While we saw both greater attention being accorded to the management of staff and a review of employment policies, one of the concerns was the extent to which this retained priority overtime, for long term commitment is essential to the development of human resources. As Rothwell points out,
"People cannot be acquired, shed or developed as quickly or as easily as other assets." (1984, p..31)
Hence senior management must be responsible for driving change forward rather than merely recognising the need for change. Official recognition and practical neglect is an all too common experience with regard to management attitudes to human resources. We saw, for instance, that senior management tended to regard developments in this area as a "job for personnel." and failed to relate it to their own actions. In the long term the key question would be the extent to which the management of human resources retained its priority. To a large extent human resources was seen as a problem to be "fixed". It is open to question whether it would continue to receive the same attention and resources over a longer period of time.
Perhaps the key to managing change over the period was the balancing of conflicting priorities of cost control and staff development. Morris writes that:
"there has consistently been a dichotomy in management policies stemming from the efforts to control labour costs on the one hand and the desire to sustain commitment and motivation on the other" (1986, p.12).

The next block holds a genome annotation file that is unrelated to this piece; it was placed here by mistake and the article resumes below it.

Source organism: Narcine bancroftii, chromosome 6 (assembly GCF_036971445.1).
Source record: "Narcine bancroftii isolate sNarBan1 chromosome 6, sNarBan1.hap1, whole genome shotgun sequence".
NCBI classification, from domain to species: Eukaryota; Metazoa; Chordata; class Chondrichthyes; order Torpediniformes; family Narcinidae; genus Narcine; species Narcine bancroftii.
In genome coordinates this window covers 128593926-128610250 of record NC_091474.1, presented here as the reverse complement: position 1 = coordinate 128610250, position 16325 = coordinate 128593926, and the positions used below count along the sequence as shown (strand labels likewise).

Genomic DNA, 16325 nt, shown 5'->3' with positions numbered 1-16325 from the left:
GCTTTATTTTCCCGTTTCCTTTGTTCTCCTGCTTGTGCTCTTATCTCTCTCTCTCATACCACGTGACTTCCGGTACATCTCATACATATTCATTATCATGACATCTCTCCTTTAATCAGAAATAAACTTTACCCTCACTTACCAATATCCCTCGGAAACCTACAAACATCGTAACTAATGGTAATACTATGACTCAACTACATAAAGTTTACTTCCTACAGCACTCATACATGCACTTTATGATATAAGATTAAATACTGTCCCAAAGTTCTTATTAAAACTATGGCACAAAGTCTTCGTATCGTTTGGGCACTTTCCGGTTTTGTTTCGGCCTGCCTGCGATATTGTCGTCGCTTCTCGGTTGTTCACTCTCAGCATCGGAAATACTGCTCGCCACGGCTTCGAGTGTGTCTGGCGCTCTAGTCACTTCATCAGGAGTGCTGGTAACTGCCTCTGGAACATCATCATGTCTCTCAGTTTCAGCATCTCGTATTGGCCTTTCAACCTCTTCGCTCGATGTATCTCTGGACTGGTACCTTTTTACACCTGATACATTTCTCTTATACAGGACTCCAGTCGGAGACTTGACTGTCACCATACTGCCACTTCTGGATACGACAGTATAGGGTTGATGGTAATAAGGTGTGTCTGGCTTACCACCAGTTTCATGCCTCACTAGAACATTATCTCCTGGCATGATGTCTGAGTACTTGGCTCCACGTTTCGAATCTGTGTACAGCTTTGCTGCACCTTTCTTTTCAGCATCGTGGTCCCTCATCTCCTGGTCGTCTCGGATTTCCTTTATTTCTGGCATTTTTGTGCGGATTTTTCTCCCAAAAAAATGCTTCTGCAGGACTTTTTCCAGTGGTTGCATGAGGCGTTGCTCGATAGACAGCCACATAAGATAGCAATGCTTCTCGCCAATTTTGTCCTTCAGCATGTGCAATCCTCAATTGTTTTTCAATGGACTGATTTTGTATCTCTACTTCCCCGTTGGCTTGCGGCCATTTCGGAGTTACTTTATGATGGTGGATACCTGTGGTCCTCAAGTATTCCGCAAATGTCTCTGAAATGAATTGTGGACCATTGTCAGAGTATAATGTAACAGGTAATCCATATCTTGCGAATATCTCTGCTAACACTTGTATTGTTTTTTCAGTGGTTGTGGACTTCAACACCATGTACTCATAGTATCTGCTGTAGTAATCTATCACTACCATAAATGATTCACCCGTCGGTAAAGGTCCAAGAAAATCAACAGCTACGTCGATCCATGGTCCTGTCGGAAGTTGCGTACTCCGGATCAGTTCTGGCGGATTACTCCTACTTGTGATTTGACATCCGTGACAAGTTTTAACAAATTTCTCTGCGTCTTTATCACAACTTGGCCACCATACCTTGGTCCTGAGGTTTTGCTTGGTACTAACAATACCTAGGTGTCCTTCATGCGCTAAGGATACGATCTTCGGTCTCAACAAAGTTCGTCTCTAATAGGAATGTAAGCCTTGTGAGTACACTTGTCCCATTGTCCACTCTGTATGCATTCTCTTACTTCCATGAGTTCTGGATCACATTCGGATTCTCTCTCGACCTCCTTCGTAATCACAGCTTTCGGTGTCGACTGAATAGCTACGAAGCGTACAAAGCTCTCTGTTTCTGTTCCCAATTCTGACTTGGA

Such a dichotomy faced the Co-operative Bank, While the Bank emphasised a more positive approach-to managing employees, with employees as a-resource, and attempted to increase co-operation, commitment and identification with the Bank, the policy of reducing staff numbers and assertion of the "right to manage" gives the impression of being a more traditional approach to managing labour as a cost.
Some would argue that external shock is crucial in triggering off a reconsideration of existing strategy but this itself presents a paradox in that firms in competitive difficulty may not have time, resources or goodwill to effect a change in relationship between management and employees, yet companies with profits and the resources may not appreciate the need to move to HRM. The attempt to cut labour costs at the Bank certainly seemed to threaten the opportunity to create high trust industrial relations with fear of redundancy and relocation, working against the Bank's attempt to create greater employee commitment and identification. Trust itself is seen to be a pre-condition for successful change although trust is generally accepted as being a very fragile concept (Purcell, 1981). In our case, the competitive environment put pressure on costs and hence clashed with the longer term HRM emphasis. One school of thought would regard crisis as a catalyst for a refashioned relationship, but it seems highly likely that in such conditions there will be unilateral management action and although unions and employees may co-operate in the interests of survival, and change for instance in working practices may well be achieved, it seems questionable whether attitudes will also change. In other words when smoother waters are reached the relationship may return to its previous character.